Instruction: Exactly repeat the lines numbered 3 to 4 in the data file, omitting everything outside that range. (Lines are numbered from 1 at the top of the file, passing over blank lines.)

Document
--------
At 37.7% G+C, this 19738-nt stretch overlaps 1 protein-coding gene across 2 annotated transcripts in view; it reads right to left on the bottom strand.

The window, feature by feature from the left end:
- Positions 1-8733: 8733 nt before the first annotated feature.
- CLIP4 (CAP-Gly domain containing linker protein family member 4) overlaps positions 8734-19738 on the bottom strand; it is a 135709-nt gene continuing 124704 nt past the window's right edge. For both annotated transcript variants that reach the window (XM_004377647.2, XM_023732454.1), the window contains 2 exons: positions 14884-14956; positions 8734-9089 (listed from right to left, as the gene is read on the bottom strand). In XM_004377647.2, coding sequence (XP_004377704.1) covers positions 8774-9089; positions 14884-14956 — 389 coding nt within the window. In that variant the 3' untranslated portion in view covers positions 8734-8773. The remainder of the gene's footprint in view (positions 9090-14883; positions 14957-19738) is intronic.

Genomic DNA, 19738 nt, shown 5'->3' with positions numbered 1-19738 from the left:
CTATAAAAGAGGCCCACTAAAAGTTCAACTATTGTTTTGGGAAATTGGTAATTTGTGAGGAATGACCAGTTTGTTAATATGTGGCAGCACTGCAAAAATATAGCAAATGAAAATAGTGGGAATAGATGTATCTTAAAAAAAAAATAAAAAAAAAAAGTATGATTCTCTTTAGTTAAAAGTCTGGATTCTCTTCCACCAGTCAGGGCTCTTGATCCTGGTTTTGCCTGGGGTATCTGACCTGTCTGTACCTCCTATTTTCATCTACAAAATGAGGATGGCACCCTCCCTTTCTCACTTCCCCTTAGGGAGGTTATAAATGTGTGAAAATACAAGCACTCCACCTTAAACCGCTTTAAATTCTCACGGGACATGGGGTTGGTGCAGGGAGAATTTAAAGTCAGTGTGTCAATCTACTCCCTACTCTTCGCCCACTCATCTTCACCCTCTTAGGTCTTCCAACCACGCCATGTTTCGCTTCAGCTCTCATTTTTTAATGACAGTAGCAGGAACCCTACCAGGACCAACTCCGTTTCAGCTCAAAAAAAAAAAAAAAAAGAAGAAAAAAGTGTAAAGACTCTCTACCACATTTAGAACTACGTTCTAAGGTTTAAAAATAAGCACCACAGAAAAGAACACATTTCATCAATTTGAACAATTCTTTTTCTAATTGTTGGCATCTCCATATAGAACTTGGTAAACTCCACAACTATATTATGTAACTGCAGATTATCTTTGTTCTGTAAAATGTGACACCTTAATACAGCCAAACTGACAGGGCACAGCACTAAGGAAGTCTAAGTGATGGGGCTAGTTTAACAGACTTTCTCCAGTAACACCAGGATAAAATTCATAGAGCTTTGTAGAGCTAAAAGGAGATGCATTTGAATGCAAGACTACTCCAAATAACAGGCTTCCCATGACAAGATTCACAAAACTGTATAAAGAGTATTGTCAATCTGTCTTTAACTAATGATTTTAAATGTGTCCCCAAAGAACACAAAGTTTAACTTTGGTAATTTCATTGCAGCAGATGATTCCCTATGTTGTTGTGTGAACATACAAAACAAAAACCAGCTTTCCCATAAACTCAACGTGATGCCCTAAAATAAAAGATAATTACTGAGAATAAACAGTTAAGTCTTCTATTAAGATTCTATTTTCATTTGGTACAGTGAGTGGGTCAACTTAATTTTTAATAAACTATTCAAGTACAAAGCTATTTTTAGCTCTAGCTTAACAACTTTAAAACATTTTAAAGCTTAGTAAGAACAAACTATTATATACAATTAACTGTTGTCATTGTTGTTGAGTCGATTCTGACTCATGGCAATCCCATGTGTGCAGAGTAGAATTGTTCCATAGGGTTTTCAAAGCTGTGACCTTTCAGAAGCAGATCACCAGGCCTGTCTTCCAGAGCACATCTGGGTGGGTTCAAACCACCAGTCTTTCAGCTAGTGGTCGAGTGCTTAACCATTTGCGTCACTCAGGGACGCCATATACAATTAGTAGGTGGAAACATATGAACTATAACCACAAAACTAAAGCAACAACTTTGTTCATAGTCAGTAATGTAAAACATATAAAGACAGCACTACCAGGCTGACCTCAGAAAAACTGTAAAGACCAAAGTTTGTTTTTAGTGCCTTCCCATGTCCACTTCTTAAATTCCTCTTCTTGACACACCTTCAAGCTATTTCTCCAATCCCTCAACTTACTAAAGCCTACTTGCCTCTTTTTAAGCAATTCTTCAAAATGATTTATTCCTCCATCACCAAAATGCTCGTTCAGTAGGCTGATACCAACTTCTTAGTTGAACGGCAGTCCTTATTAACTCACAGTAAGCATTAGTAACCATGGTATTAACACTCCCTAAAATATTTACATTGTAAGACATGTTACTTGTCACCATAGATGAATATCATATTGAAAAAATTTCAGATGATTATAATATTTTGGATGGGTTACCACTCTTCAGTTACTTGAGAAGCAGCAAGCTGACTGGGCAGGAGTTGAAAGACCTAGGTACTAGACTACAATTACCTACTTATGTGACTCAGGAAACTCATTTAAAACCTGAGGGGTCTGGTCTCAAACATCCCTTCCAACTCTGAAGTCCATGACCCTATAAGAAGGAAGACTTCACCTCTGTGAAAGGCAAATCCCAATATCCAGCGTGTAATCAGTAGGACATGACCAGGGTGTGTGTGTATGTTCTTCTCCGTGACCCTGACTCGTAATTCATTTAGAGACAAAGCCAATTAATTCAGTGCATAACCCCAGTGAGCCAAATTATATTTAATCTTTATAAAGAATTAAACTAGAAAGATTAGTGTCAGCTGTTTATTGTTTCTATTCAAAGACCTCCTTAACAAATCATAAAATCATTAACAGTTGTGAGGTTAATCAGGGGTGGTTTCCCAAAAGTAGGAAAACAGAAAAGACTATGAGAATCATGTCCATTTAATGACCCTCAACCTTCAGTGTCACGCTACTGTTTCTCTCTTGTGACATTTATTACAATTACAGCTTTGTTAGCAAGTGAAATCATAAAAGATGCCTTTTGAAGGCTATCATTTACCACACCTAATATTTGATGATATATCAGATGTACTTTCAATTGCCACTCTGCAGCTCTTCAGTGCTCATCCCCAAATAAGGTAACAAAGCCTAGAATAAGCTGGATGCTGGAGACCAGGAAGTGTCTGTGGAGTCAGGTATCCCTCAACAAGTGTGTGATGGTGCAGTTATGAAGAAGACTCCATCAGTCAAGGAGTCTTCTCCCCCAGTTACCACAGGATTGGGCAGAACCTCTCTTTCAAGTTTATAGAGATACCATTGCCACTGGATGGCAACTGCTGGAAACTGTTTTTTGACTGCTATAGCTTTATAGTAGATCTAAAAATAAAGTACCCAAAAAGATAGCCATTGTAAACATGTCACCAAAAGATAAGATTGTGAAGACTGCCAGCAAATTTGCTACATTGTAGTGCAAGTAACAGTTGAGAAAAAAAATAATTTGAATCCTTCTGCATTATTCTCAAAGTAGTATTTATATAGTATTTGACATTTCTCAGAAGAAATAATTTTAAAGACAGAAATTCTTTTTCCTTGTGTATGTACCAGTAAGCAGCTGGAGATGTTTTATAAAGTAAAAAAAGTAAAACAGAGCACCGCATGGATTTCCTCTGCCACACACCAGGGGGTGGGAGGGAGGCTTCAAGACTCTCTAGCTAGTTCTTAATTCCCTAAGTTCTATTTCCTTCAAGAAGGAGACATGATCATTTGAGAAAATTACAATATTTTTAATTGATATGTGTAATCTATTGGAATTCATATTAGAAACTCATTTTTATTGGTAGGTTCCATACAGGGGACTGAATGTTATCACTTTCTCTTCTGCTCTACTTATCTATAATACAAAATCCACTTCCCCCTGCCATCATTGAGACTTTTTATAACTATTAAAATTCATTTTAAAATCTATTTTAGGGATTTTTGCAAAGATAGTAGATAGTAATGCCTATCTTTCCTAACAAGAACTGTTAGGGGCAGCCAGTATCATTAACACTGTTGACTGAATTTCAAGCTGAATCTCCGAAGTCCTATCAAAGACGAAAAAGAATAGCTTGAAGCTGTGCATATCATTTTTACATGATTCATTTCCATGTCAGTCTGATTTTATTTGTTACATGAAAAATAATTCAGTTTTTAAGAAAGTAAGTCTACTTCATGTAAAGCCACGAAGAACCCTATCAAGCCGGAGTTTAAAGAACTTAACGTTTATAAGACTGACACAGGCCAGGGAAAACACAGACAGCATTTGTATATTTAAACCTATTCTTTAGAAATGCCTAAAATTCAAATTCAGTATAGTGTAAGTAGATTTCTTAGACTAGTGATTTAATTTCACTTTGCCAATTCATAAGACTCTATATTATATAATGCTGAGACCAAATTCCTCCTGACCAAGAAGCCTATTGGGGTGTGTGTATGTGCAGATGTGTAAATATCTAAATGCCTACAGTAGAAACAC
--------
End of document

- Positions 1-8733: 8733 nt before the first annotated feature.
- CLIP4 (CAP-Gly domain containing linker protein family member 4) overlaps positions 8734-19738 on the bottom strand; it is a 135709-nt gene continuing 124704 nt past the window's right edge. For both annotated transcript variants that reach the window (XM_004377647.2, XM_023732454.1), the window contains 2 exons: positions 14884-14956; positions 8734-9089 (listed from right to left, as the gene is read on the bottom strand). In XM_004377647.2, coding sequence (XP_004377704.1) covers positions 8774-9089; positions 14884-14956 — 389 coding nt within the window. In that variant the 3' untranslated portion in view covers positions 8734-8773. The remainder of the gene's footprint in view (positions 9090-14883; positions 14957-19738) is intronic.